Pamela Vaughn, Sales 

Q: Which woman inspires you the most?    

The late Diana, Princess of Wales. Over the years I watched her transition through the spotlight with poise and grace. She loved being a mother and devoted herself to causes close to her heart. Even through life’s challenges she was open and honest.  

“Carry out a random act of kindness, with no expectation of reward, safe in the knowledge that one day someone might do the same for you.” Princess Diana

Q: As a female leader, how do you set the tone of the team?    

  • Lead by example. 
  • Show respect.  
  • Communicate, but more importantly listen.  
  • Promote accountability. 

Q: Was it always your desire to become a leader? Or did you stumble into this role along the way?   

It was a little bit of both. Over the last 35+ years, I have been fortunate to work with some great leaders. It was through those experiences and connections that made me realize I wanted a leadership role.  

Q: Why is being a mentor important to you?   

It is important to invest in people and relationships. Sometimes we are mentors, and we do not even realize it.  

Q: What’s your Favorite home indulgence?  

My home indulgence is spending time with my family. Toys on the floor, playing games or watching a movie I cherish every moment.   


Schwan O. Self, PHR, SHRM-CP. Human Resources 

Q: What is an experience that you’ve had that’s unique to a woman?  

After working for a company for 5 years, I was told by a co-worker that the reason I got the job was due to the way I looked. Rather than let his comment offend me or cause me to doubt myself, I responded with, “Well, maybe that’s true, but I’m still here 5 years later because I proved that I was more than the way I looked”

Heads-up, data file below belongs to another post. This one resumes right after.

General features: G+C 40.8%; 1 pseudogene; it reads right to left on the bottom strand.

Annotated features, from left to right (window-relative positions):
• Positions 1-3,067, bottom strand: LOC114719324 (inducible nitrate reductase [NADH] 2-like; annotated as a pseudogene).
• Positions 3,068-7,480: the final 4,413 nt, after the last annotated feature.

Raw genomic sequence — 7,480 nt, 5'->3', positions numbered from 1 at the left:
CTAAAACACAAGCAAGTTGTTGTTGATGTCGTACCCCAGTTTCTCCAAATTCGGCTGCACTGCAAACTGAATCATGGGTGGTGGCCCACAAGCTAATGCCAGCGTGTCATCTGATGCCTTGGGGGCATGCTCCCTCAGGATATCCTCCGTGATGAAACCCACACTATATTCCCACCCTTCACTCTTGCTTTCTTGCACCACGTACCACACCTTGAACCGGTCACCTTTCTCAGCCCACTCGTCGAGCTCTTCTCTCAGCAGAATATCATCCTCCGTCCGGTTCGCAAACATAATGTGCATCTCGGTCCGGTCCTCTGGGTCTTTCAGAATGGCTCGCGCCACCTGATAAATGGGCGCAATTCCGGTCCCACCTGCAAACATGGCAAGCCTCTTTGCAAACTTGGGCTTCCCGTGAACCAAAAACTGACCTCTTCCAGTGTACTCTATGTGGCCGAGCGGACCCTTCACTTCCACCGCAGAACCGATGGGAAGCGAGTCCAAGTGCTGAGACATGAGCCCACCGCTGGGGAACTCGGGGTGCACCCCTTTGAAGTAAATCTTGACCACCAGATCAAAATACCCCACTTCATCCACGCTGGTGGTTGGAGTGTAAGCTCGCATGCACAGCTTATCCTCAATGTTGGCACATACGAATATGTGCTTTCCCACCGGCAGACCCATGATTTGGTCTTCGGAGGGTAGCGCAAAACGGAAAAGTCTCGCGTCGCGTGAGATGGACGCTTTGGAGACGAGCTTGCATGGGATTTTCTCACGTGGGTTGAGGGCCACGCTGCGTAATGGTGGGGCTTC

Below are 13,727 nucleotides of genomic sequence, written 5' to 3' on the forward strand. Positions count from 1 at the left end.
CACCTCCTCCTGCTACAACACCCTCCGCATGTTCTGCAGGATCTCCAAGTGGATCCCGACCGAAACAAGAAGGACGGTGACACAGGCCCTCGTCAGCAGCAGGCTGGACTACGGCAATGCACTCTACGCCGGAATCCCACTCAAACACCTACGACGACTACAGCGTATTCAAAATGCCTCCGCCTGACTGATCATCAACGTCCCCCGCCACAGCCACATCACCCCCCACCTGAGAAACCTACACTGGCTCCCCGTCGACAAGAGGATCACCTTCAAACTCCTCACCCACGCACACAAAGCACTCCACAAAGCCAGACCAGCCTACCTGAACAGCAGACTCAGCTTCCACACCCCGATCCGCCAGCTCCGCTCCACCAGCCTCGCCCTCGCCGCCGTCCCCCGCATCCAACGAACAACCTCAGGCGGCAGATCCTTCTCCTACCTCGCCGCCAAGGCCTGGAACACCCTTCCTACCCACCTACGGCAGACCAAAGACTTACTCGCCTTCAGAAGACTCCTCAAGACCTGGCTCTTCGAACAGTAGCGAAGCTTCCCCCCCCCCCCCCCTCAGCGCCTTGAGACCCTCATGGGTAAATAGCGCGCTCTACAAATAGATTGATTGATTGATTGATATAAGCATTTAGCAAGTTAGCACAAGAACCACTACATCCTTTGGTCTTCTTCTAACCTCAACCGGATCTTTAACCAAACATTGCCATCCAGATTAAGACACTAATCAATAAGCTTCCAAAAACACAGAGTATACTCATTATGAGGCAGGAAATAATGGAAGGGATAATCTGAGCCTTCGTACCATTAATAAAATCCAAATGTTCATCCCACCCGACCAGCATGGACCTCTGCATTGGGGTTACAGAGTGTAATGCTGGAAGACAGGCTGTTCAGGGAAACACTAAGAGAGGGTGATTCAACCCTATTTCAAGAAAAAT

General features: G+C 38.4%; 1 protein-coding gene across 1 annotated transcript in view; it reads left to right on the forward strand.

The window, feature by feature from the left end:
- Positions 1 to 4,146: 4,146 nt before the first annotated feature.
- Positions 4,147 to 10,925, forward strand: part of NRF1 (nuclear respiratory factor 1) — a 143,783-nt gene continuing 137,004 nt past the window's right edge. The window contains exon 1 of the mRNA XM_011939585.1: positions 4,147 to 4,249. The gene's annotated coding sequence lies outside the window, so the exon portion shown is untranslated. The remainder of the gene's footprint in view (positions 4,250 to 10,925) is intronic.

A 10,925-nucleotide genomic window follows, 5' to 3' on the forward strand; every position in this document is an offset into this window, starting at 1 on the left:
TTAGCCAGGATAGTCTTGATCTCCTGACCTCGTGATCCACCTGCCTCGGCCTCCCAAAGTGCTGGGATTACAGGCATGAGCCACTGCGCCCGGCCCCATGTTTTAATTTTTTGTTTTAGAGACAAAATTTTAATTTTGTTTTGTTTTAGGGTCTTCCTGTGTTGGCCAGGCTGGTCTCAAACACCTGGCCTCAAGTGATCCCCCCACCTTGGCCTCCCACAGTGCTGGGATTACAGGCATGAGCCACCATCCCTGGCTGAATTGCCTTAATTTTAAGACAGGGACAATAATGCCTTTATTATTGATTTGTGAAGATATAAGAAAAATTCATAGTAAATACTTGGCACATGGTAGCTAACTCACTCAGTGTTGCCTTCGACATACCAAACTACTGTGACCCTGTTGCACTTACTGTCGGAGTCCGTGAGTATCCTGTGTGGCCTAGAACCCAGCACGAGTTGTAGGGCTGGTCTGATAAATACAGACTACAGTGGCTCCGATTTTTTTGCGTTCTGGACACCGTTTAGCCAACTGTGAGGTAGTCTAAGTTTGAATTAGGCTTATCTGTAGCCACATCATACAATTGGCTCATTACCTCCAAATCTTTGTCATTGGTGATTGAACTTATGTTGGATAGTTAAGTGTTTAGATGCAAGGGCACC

We may not be able to control what others say about us but we can control how we respond to what is said.  

Q: What are the biggest foreseeable challenges for women leaders?  

One of the biggest challenges that I see for women in the workplace is not a new challenge, it is balancing work, home, and family responsibilities. Women are often responsible for most of the childcare, schooling, and household responsibilities, so we often struggle with those nagging internal feelings that we have to work much harder in everything we do. We want to make sure that everyone and everything gets 100% of the time and attention that is expected.  

Q: If you could give just one leadership lesson you’ve learned over the years, what’d it be?  

The best leadership lesson I have learned is that leadership is not about the leader. Leadership is about those that you lead. A good leader focuses on helping those around them grow into their full potential.  

Q: What’s one piece of advice that greatly impacted you and your career trajectory?  

One thing that I was told early on was the importance of building relationships with those that you support. His exact words were, “Don’t get so used to calling it HR that you forget what that stands for, it’s HUMAN resources, you have to make sure that you don’t forget the human side of what we do.”  

Q: How have you developed your confidence as a leader?  

I think the best way to build your confidence as a leader is to develop your own self-awareness. By creating your own self-awareness you become more humble, more teachable, and more approachable. You show vulnerability, which develops trust with others.